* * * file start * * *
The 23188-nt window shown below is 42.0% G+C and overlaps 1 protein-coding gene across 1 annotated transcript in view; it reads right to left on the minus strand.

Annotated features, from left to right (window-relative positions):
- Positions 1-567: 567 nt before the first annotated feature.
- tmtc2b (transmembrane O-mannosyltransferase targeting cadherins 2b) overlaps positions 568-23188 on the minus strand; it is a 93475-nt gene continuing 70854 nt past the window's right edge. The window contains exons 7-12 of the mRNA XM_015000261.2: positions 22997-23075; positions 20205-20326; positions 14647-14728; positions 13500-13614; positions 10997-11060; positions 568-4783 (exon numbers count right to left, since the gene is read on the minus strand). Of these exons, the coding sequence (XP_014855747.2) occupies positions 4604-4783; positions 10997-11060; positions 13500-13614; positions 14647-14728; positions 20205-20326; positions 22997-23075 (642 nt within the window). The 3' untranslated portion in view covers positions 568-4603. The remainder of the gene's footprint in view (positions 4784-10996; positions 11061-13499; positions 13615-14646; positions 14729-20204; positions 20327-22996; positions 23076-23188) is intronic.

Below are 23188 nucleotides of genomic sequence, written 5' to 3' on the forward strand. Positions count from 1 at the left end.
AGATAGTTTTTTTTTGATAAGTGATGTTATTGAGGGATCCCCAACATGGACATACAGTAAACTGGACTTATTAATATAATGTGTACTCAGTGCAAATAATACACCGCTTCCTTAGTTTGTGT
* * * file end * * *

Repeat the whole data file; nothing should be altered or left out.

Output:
The 23188-nt window shown below is 42.0% G+C and overlaps 1 protein-coding gene across 1 annotated transcript in view; it reads right to left on the minus strand.

Annotated features, from left to right (window-relative positions):
- Positions 1-567: 567 nt before the first annotated feature.
- tmtc2b (transmembrane O-mannosyltransferase targeting cadherins 2b) overlaps positions 568-23188 on the minus strand; it is a 93475-nt gene continuing 70854 nt past the window's right edge. The window contains exons 7-12 of the mRNA XM_015000261.2: positions 22997-23075; positions 20205-20326; positions 14647-14728; positions 13500-13614; positions 10997-11060; positions 568-4783 (exon numbers count right to left, since the gene is read on the minus strand). Of these exons, the coding sequence (XP_014855747.2) occupies positions 4604-4783; positions 10997-11060; positions 13500-13614; positions 14647-14728; positions 20205-20326; positions 22997-23075 (642 nt within the window). The 3' untranslated portion in view covers positions 568-4603. The remainder of the gene's footprint in view (positions 4784-10996; positions 11061-13499; positions 13615-14646; positions 14729-20204; positions 20327-22996; positions 23076-23188) is intronic.

Below are 23188 nucleotides of genomic sequence, written 5' to 3' on the forward strand. Positions count from 1 at the left end.
AGATAGTTTTTTTTTGATAAGTGATGTTATTGAGGGATCCCCAACATGGACATACAGTAAACTGGACTTATTAATATAATGTGTACTCAGTGCAAATAATACACCGCTTCCTTAGTTTGTGT